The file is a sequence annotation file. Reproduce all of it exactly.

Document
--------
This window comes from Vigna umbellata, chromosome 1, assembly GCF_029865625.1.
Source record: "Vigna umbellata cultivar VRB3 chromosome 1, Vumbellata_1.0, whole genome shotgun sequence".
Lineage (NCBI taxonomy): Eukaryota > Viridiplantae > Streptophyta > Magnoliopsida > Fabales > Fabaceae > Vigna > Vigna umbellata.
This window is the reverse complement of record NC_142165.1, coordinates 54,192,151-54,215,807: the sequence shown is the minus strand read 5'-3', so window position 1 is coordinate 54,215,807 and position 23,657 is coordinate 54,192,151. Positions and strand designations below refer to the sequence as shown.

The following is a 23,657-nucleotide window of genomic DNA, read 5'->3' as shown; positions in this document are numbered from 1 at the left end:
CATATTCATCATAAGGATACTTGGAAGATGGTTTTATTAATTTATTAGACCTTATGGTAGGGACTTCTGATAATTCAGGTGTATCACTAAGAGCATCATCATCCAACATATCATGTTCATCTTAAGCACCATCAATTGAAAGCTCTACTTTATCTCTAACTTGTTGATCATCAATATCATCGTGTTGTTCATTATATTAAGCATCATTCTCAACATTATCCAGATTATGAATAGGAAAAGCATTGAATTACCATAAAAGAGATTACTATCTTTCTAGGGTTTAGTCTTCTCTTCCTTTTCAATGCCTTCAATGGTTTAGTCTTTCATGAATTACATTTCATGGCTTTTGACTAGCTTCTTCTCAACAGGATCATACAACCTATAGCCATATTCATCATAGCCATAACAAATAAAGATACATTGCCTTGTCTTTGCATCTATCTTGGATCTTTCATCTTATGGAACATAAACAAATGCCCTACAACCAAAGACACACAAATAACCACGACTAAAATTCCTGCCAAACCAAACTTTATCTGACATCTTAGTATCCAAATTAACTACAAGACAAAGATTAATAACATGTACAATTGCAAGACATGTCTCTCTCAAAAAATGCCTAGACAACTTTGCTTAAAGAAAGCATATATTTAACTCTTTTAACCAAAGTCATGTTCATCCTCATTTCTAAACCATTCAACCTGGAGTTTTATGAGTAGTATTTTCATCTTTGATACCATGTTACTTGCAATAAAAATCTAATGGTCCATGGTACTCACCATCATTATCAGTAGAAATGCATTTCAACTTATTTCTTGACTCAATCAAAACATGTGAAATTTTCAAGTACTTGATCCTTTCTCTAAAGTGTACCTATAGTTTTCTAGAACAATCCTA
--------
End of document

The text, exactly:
This window comes from Vigna umbellata, chromosome 1, assembly GCF_029865625.1.
Source record: "Vigna umbellata cultivar VRB3 chromosome 1, Vumbellata_1.0, whole genome shotgun sequence".
Lineage (NCBI taxonomy): Eukaryota > Viridiplantae > Streptophyta > Magnoliopsida > Fabales > Fabaceae > Vigna > Vigna umbellata.
This window is the reverse complement of record NC_142165.1, coordinates 54,192,151-54,215,807: the sequence shown is the minus strand read 5'-3', so window position 1 is coordinate 54,215,807 and position 23,657 is coordinate 54,192,151. Positions and strand designations below refer to the sequence as shown.

The following is a 23,657-nucleotide window of genomic DNA, read 5'->3' as shown; positions in this document are numbered from 1 at the left end:
CATATTCATCATAAGGATACTTGGAAGATGGTTTTATTAATTTATTAGACCTTATGGTAGGGACTTCTGATAATTCAGGTGTATCACTAAGAGCATCATCATCCAACATATCATGTTCATCTTAAGCACCATCAATTGAAAGCTCTACTTTATCTCTAACTTGTTGATCATCAATATCATCGTGTTGTTCATTATATTAAGCATCATTCTCAACATTATCCAGATTATGAATAGGAAAAGCATTGAATTACCATAAAAGAGATTACTATCTTTCTAGGGTTTAGTCTTCTCTTCCTTTTCAATGCCTTCAATGGTTTAGTCTTTCATGAATTACATTTCATGGCTTTTGACTAGCTTCTTCTCAACAGGATCATACAACCTATAGCCATATTCATCATAGCCATAACAAATAAAGATACATTGCCTTGTCTTTGCATCTATCTTGGATCTTTCATCTTATGGAACATAAACAAATGCCCTACAACCAAAGACACACAAATAACCACGACTAAAATTCCTGCCAAACCAAACTTTATCTGACATCTTAGTATCCAAATTAACTACAAGACAAAGATTAATAACATGTACAATTGCAAGACATGTCTCTCTCAAAAAATGCCTAGACAACTTTGCTTAAAGAAAGCATATATTTAACTCTTTTAACCAAAGTCATGTTCATCCTCATTTCTAAACCATTCAACCTGGAGTTTTATGAGTAGTATTTTCATCTTTGATACCATGTTACTTGCAATAAAAATCTAATGGTCCATGGTACTCACCATCATTATCAGTAGAAATGCATTTCAACTTATTTCTTGACTCAATCAAAACATGTGAAATTTTCAAGTACTTGATCCTTTCTCTAAAGTGTACCTATAGTTTTCTAGAACAATCCTA